Squeeze your sponge now and let the water come out. When we are pressured (squeezed) with choices in life, the knowledge within us (God’s Word, our parents helping us learn what is right and wrong, etc.) will help us make wise choices. When we fill our heart (our sponges) with the things of God, when pressure comes (squeeze again) you can spill out the good things of God into your life and other lives too.
Pray this week for God to help you use the knowledge you have from God’s Word to be wise in your choices this week!
If you seek the things of God, He will richly bless you more than you ever thought possible.
- What do you need to ask God for right now?
- Do you trust God to provide you with the things you need, and to answer the things you ask Him for?
- Make a list of things you desire for your life. Look over your list, think about them, and pray about them. We are called to pray boldly, so we should feel free to!
Written by people you worship with at St Matthew.
By Aidan Hunt
I have no clue if any of my birthday wishes have come true. Honestly, I can’t remember what I’ve wished for every year.
For the bulk of my adolescent years, I’m sure I wished for physical, monetary things as I annually sprayed the birthday candles and their frosting-covered foundation with peak childish effort and saliva (side-note: this tradition is totally dead after COVID, right?). As I got older, I began wishing for things more suited to growing into the man I was becoming: discipline to learn, motivation and determination to achieve a goal, and understanding of what God was calling me to were probably wishes I made in recent years.
Whether or not we believe in the power of wishful thinking, we know the power of prayer as followers of Jesus. Prayer, however, is so much more than wishful thinking; it’s our time of communion and intimacy with God. We don’t just bring our wishes to Him (although we are encouraged to pray boldly), but also our pain, sorrow, celebration, and questions into that holy space.
When God appears to Solomon in a dream one night, He tells the new King of Israel, “‘Ask what I shall give you’” (1 Kings 3:5). Solomon loved God and knew Him so intimately that their time together was the driving force behind Solomon’s rule and reign. It was everything. So when God asks Solomon what he wants God to give him, Solomon has a guarantee from God that he will receive what he asks for. Solomon understands the weight of God is asking him, and his relationship with the Lord leads him immediately to praise and gratitude.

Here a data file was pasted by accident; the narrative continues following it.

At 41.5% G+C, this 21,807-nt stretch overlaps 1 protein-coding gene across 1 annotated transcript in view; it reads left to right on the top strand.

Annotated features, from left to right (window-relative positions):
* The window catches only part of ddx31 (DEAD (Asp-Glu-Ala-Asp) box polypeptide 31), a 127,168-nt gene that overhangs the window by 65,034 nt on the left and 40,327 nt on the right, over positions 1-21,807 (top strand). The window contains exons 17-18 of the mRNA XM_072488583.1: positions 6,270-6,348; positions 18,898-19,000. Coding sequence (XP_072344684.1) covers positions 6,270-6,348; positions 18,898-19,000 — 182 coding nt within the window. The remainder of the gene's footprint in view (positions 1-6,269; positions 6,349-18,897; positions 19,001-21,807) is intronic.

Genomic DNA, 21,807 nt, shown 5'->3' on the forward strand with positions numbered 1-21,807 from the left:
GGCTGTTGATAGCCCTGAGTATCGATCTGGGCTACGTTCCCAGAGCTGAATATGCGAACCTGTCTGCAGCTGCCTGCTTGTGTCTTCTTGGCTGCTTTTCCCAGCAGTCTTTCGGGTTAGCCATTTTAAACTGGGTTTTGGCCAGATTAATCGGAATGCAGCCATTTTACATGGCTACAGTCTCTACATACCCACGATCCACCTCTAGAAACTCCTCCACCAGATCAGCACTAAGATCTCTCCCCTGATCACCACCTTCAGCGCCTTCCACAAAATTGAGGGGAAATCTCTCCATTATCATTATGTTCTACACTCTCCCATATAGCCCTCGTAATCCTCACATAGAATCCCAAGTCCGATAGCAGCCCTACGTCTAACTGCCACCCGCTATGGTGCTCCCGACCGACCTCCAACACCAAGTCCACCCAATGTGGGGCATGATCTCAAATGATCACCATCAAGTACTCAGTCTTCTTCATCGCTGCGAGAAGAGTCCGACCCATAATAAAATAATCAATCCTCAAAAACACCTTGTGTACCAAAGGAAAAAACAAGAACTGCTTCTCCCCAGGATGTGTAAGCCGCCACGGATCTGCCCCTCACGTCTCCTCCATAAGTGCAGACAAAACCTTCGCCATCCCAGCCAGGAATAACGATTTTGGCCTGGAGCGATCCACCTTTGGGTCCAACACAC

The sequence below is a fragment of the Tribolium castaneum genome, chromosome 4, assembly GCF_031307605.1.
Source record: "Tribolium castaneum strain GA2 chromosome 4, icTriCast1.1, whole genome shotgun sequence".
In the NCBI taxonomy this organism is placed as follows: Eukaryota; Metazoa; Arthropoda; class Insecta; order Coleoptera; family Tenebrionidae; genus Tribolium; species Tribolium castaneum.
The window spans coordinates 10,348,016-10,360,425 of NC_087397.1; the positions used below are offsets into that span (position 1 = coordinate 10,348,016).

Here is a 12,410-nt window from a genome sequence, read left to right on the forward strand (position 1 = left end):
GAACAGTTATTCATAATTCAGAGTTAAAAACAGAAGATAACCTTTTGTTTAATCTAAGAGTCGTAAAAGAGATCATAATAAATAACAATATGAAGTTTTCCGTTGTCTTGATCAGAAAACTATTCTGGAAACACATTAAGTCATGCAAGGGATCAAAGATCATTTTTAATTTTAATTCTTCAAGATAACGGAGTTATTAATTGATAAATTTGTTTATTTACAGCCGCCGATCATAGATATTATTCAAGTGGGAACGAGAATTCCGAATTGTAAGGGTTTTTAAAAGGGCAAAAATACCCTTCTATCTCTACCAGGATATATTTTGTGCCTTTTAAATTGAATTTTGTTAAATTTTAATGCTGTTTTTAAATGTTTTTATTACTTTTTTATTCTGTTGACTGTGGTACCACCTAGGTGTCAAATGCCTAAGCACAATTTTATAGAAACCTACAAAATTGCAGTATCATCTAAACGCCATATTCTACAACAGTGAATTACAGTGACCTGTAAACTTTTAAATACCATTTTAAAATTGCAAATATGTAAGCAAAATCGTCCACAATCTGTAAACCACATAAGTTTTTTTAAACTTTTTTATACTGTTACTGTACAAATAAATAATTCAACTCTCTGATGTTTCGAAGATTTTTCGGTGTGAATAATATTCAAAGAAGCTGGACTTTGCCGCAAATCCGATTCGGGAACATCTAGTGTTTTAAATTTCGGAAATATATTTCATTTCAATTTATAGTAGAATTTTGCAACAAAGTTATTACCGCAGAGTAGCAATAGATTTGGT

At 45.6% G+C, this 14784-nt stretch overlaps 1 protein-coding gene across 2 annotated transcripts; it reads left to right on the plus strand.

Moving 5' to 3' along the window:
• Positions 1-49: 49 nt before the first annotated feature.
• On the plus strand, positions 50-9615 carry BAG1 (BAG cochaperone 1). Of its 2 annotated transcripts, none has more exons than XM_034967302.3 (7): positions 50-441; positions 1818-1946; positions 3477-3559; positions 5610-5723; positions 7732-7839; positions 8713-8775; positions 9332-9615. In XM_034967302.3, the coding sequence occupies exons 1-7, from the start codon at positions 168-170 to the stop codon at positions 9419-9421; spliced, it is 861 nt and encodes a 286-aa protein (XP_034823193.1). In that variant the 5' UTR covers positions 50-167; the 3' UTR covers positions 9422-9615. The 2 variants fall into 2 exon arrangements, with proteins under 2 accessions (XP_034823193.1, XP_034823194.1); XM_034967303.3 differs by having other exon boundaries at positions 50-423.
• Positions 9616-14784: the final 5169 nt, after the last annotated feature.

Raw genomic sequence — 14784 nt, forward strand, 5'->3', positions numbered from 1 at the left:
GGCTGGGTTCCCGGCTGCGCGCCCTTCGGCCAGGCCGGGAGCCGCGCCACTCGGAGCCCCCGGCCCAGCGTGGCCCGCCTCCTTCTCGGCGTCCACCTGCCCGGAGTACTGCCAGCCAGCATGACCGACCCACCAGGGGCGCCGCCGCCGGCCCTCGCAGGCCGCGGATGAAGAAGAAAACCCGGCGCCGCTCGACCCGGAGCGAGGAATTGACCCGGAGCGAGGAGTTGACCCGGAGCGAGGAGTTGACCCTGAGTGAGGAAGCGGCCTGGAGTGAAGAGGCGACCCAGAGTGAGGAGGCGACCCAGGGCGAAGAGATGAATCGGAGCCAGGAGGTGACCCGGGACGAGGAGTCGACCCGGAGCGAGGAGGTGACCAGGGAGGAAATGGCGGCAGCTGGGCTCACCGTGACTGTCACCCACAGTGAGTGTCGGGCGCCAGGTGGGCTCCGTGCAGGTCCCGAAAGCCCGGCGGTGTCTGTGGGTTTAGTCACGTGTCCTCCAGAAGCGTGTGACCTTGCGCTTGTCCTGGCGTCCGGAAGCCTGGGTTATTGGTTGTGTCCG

“‘You have shown great and steadfast love to your servant David my father, because he walked before you in faithfulness, in righteousness, and in uprightness of heart toward you. And you have kept for him this great and steadfast love and have given him a son to sit on his throne this day’” (3v6).
Solomon, who we speculate was in his early-twenties at this time, is quick to show thankfulness for what God has already done in his life. Now, as a young king inheriting the throne of his father David, the greatest king Israel had seen at this point, Solomon asks God to give him what he needs to rule well and in a way that glorifies God.
“‘Give your servant therefore an understanding mind to govern your people, that I may discern between good and evil, for who is able to govern this your great people?’
It pleased the Lord that Solomon had asked this. And God said to him, ‘Because you have asked this, and have not asked for yourself long life or riches or the life of your enemies, but have asked for yourself understanding to discern what is right, behold, I now do according to your word. Behold, I give you a wise and discerning mind, so that none like you has been before you and none like you shall arise after you’” (3v9-12).
Solomon’s desire was to rule God’s people well and he knew in order to do that, he needed the kind of wisdom only God could give him. In our current cultural moment, are we seeking wisdom from God or from something else? Are we leaning on God’s understanding or our own? Do we use scripture to interpret the world around us, or do we make our own judgements and choose to use scripture to justify them? We need the wisdom of God, first and foremost. We don’t start with our thoughts and go to the Bible for reassurance; we start with the Bible and let it form our understanding of the world.
We must always remember that our sociology should not interpret our theology, but that our theology interprets our sociology. We seek the wisdom of God through reflection and meditation on His word, prayer and communion with Him, and the indwelling of the Holy Spirit in our hearts. If we would like to think we’d ask for something from God on the same level as Solomon, we need to reflect the humble heart behind it as well.